Monday, August 14, 2006

Distant Cousins who Cherish Chiropterans,

After being angered into to writing angry letters, I was angered further when I found that someone had used up all my envelopes and stamps, but I bought some envelopes on the way to Perth – where I was headed to see King Creosote and the Fence Collective at Perth Theatre.

Perth Theatre isn’t Perth Concert Hall where I saw the Zutons. It’s a much smaller building in the High Street, it’s a typical, old-fashioned theatre with plush balconies and regal mouldings and crests adorning the arena. I aimed to arrive at 8.30pm and I did, it said 8pm on the ticket but usually with Perth Theatre or Concert Hall which are under the same Horsecross management, the bands don’t start playing until 8.45pm or 9pm. However, as I was being shown to my seat, I was disappointed to see Pictish Trail was just finishing his first set of songs.

Gummi Bako was next on stage. He played for a delightful half hour. He’s funny, his songs are funny and he was great to watch. His voices just make me laugh, but behind all the hilarity, there’s a genuine craft and talent for song-writing. It’s about time someone put him on the radio.

Mr Pictish came back for two songs which were very good, King Creosote played accordion on the second and afterwards apologised for the quality of his accordion playing, I couldn’t tell the difference, no one plays accordion these days, but he decided to persevere with it after the break and rightly so.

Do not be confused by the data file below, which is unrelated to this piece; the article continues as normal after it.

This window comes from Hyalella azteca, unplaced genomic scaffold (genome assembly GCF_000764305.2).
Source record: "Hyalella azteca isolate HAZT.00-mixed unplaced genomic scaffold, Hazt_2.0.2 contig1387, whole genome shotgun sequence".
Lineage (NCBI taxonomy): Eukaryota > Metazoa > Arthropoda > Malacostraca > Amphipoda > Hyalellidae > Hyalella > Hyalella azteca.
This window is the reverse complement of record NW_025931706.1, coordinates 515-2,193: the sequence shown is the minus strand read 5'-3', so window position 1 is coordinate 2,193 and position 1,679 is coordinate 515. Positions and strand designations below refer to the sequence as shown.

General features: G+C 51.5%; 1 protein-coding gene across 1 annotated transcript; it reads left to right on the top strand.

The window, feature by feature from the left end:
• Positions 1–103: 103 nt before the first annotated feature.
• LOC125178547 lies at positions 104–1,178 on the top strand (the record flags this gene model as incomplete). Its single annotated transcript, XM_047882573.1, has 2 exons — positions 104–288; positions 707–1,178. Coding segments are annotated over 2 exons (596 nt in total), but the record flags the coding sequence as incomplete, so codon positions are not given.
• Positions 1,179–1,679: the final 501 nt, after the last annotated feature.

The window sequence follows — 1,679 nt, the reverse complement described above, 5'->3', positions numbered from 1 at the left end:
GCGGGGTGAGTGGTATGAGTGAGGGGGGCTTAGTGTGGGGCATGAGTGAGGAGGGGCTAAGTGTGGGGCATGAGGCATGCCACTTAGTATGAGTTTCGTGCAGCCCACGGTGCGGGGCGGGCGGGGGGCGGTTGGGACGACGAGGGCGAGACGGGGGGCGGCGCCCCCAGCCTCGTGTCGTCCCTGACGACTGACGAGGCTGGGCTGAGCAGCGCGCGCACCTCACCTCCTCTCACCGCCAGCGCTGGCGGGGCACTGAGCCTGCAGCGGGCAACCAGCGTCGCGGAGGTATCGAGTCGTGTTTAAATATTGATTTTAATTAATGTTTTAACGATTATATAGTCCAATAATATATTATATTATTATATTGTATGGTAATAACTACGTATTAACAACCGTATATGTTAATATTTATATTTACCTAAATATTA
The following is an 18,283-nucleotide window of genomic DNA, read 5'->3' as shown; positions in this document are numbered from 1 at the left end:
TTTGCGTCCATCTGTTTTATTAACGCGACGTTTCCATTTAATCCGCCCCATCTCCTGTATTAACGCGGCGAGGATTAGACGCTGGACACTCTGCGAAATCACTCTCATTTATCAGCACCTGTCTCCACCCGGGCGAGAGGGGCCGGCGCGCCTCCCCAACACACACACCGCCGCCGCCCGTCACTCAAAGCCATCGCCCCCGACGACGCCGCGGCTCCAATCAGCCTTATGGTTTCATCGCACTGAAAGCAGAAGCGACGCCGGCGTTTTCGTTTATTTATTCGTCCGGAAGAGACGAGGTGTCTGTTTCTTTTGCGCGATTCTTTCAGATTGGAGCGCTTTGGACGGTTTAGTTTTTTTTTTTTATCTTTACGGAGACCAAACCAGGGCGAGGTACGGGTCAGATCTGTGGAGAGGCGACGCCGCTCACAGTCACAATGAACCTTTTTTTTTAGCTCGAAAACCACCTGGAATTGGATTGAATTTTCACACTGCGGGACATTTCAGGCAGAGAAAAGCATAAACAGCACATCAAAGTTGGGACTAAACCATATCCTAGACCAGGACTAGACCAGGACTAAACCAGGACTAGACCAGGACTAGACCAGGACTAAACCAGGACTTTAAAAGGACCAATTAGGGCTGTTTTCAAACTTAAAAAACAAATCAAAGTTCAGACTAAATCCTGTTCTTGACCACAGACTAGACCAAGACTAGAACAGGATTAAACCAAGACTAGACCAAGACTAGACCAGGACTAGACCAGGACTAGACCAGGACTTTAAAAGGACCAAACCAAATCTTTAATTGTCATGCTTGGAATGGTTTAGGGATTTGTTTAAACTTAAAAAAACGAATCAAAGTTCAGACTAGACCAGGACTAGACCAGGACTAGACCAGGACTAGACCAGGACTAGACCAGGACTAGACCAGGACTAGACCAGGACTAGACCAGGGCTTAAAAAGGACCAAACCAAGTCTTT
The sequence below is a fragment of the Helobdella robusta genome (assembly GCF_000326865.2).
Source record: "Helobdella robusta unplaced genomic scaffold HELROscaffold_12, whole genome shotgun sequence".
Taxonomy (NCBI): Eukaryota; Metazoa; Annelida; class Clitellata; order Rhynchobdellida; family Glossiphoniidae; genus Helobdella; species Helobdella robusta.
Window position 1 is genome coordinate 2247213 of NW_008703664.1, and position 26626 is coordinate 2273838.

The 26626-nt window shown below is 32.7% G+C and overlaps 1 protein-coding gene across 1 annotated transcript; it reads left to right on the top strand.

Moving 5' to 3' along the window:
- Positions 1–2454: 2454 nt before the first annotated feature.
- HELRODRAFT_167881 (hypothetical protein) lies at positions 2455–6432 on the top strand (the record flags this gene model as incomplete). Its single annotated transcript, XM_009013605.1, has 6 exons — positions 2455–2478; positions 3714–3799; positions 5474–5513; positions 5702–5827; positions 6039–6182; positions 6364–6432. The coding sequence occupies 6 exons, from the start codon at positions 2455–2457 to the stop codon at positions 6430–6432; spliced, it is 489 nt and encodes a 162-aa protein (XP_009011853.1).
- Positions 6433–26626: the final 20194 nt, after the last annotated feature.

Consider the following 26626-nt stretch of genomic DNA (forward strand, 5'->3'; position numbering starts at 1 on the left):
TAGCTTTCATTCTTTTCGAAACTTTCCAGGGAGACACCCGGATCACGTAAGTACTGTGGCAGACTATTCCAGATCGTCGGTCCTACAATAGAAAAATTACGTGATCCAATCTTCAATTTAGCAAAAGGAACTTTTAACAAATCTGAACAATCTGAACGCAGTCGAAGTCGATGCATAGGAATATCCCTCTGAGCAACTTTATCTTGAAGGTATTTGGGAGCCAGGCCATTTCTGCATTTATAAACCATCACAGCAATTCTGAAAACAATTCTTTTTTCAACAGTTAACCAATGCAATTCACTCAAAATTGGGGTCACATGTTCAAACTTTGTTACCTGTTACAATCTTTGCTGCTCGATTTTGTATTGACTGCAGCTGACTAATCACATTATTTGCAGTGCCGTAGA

The shiny, red accordion was in use for songs Leslie (not Glenrothes, calling a song after the world capital of roundabouts would be silly, using the piddly town next door as a name is inspired), Russian Sailor Shirt and for the big favourite, Circle My Demise. KC was later joined by his band; Pictish Trail on guitar and vocals, Le Baron Rouge on bass guitar and On The Fly on drums. The banter between the band between and during (the rotten clapping of Twin Tub Twin) songs was brilliant. The venue was only half-filled, perhaps the rest of Perth had been scared off by the bat that Pictish had found a note warning of, but it was their loss. The night was lively but relaxed at the same time. KC ended his magnificent set with 678 – a favourite of mine, perhaps the anthem of my horrible finals time; at the back of my mind, I always thought that I might just get the 2:1 to launch me on my way to superstardom and the aid of our capitalist oppressors. Along with Gummi Bako, they encored with The Happy Song, the bat wasn’t blasted out but the satisfied crowd went home with their ears ringing.


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